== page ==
OVER THE YEARS I HAVE LEARNED that each person handles death in their own way. I also know as one grows older the shock of death loses some of its harshness, in varying degrees. Without classifying them as friend, family or stranger; I knew a woman who couldn’t wait for her husband to die. At the first sign of sickness she immediately had him placed in a nursing facility; she did not want to have anything to do with him. He eventually did die in that facility. Going to a different extreme, I knew a daughter who could not accept the death of her mother. Every day she went to the cemetery to visit her mother, with a thermos of coffee and a sweet roll. She would take a folding chair with her and spend time talking to her mother while sipping her coffee, after pouring a cup for her mother that she perched on top of the gravestone. Next to that cup the daughter placed a piece of the sweet roll on a napkin. When she would leave, she would pour the coffee on the grave and leave the sweet roll. The next day when she returned she would find comfort in the absence of the sweet roll; imagining her mother must have taken it. In reality it probably was either a cemetery employee, bird or rodent. FOR MANY PEOPLE THEIR PETS ARE just as important as their family and friends. There was a man I knew who loved his pets so much that he would have them cremated. In his house he had a shelf devoted to the ashes of his pets; each pet’s ashes were placed in an urn that he would then line up across the shelf. Either resting in front of each one or hanging around the urn itself was that animal’s collar. If you think that is a bit extreme, what about those pet owners who have a taxidermist stuff their pets or freeze dry them for preservation? I have only seen such things on the news, where the dead pet could be curled up on a mantle or sitting up next to a potted plant. If I remember correctly didn’t the news report a few months ago about a celebrity who had her deceased dog cloned? The new puppy looked exactly like their previous pet. I am not one to judge; the way a person wants to handle their loss is up to them as long as it does not have a negative effect on those remaining. See what I mean in this horror thriller. MOVING FROM BUSTLING BOSTON TO PEACEFUL Maine was meant to slow down the hectic life of Dr. Louis Creed, played by Jason Clarke (First Man, Everest), and his family. That all changed when their neighbor Jud, played by John Lithgow (Leap Year, Daddy’s Home Two), showed Louis a part of their land that was supposed to be off limits. With Amy Seimetz (You’re Next, Upstream Color) as Rachel, Jete Laurence (The Snowman, Sneaky Pete-TV) as Ellie and relative newcomer Obssa Ahmed as Victor Pascow; this mystery movie had an interesting style to it. I found some of the filming exceptional that added to the tension of the story. For me, as soon as I see an unkept cat I immediately think something is wrong with it and the cat in this film was giving me the heebie-jeebies. The downfall to this movie was sadly the script. I got tired watching the same scenario done in different ways. Though the acting was okay I never felt connected to the characters. It came to a point where I was looking forward to this movie being over as the dialog got cheesier and predictable. Because this was a remake, I felt the movie studio should have left this story buried and not try to resurrect it.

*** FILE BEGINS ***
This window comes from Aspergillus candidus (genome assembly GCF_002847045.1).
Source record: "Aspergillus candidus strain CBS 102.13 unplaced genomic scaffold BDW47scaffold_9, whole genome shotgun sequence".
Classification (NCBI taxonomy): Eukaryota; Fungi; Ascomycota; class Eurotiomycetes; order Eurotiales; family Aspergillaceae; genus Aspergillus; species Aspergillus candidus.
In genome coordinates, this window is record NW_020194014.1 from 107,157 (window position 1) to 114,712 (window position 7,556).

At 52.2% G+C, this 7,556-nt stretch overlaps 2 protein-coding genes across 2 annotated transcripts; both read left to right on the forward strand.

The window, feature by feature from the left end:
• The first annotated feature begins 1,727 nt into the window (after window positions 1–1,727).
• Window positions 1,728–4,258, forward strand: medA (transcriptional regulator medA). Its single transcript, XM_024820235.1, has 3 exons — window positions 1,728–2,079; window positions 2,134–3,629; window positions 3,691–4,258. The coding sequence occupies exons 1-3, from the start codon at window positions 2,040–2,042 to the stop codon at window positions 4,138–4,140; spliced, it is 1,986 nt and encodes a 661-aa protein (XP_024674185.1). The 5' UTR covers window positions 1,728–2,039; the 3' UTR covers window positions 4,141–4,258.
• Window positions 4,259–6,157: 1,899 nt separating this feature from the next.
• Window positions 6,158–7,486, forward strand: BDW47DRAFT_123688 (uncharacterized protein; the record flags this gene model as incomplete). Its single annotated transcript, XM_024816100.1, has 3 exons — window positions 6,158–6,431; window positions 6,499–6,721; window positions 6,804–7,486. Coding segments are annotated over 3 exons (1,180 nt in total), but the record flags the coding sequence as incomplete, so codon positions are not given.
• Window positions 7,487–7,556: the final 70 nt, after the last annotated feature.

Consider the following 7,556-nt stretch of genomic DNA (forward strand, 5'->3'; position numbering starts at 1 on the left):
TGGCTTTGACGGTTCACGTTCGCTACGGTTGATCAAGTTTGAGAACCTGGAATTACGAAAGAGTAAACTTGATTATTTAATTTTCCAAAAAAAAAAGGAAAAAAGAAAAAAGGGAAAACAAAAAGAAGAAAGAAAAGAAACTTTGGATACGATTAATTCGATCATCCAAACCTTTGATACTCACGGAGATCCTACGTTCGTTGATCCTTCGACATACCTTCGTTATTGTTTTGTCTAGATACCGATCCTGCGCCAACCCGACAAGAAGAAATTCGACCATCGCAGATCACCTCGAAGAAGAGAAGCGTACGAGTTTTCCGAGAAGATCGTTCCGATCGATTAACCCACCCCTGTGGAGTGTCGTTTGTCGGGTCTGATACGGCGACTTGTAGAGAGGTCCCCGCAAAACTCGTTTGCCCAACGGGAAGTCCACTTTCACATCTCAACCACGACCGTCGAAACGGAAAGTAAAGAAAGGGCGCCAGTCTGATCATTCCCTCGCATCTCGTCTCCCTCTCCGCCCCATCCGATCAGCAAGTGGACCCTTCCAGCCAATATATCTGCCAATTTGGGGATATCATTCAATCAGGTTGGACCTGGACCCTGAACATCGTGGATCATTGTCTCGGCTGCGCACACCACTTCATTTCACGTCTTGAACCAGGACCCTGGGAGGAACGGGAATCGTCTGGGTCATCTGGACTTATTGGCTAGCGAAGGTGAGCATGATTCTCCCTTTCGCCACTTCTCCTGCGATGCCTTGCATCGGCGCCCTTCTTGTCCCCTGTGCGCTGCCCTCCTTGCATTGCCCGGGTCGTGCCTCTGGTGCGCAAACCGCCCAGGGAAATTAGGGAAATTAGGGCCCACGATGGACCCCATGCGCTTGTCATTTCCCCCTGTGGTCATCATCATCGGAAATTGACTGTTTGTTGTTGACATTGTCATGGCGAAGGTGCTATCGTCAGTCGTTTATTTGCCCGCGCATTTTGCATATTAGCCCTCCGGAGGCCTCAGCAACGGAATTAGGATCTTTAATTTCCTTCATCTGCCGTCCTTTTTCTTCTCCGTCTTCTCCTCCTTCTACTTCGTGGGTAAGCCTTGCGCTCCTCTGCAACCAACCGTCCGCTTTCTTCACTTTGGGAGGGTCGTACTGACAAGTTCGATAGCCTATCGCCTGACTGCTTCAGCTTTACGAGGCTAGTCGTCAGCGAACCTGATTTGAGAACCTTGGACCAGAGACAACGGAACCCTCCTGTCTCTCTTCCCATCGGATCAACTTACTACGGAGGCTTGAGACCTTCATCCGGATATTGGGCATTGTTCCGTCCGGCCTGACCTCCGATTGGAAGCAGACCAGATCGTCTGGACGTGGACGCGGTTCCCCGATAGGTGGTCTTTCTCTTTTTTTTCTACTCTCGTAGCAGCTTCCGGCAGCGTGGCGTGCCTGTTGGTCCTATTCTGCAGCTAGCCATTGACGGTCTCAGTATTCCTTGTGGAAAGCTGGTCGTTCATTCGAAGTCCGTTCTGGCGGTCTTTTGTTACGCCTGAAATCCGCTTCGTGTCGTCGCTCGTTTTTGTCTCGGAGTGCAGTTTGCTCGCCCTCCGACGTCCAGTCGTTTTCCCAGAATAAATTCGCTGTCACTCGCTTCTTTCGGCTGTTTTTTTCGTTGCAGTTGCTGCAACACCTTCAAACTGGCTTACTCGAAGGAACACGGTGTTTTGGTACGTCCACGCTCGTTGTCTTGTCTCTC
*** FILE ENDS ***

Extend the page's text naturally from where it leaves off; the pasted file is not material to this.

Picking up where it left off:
1 ¾ stars
When my adult eyes gazed at my former high school classmates, I saw images of their younger selves floating in front of their now aged bodies. The memories I had of each one hovered above them like a cluster of balloons that I could easily reach out and hold on to, reliving our times together once again. When I went up to my best friend from high school who I had not seen for all these years, our memories of certain events were different. I had no idea that some of my actions were as hurtful to him as his were to me. Whether I wanted to blame it on our youth or inability to communicate our true feelings back then; it did not matter for the damage was done. Within the confines of our high school class reunion festivities, we tried to figure out how our paths became unpaved and broken; but time had built a bridge that took us away from each other. This type of discord between friends was apparent in this movie thriller. Kate Bosworth’s (Blue Crush, 21) character Sarah tricked her feuding friends Abby and Lou, played by Katie Aselton (The Puffy Chair, Cyrus) and Lake Bell (It’s Complicated, What Happens in Vegas) into a weekend trip to a remote island off the coast of Maine, that they had visited when they were teenagers. The trip was intended to heal old wounds but when the three women met hunters from a nearby camp, their weekend of healing became a night of terror. I thought the set up for this horror film was okay, just not original. In fact, there was nothing creative about the story. The acting was marginal for the most part; however, I will say the fight scenes had an intensity that surprised me. The latter part of the film kept my interest with its action and sense of impending gloom. This movie would not be something you needed to go out of your way to see; but, if you had a couple of hours with nothing to do, it would be something to pop in and watch. There were scenes of violence with blood.
1 3/4 stars — DVD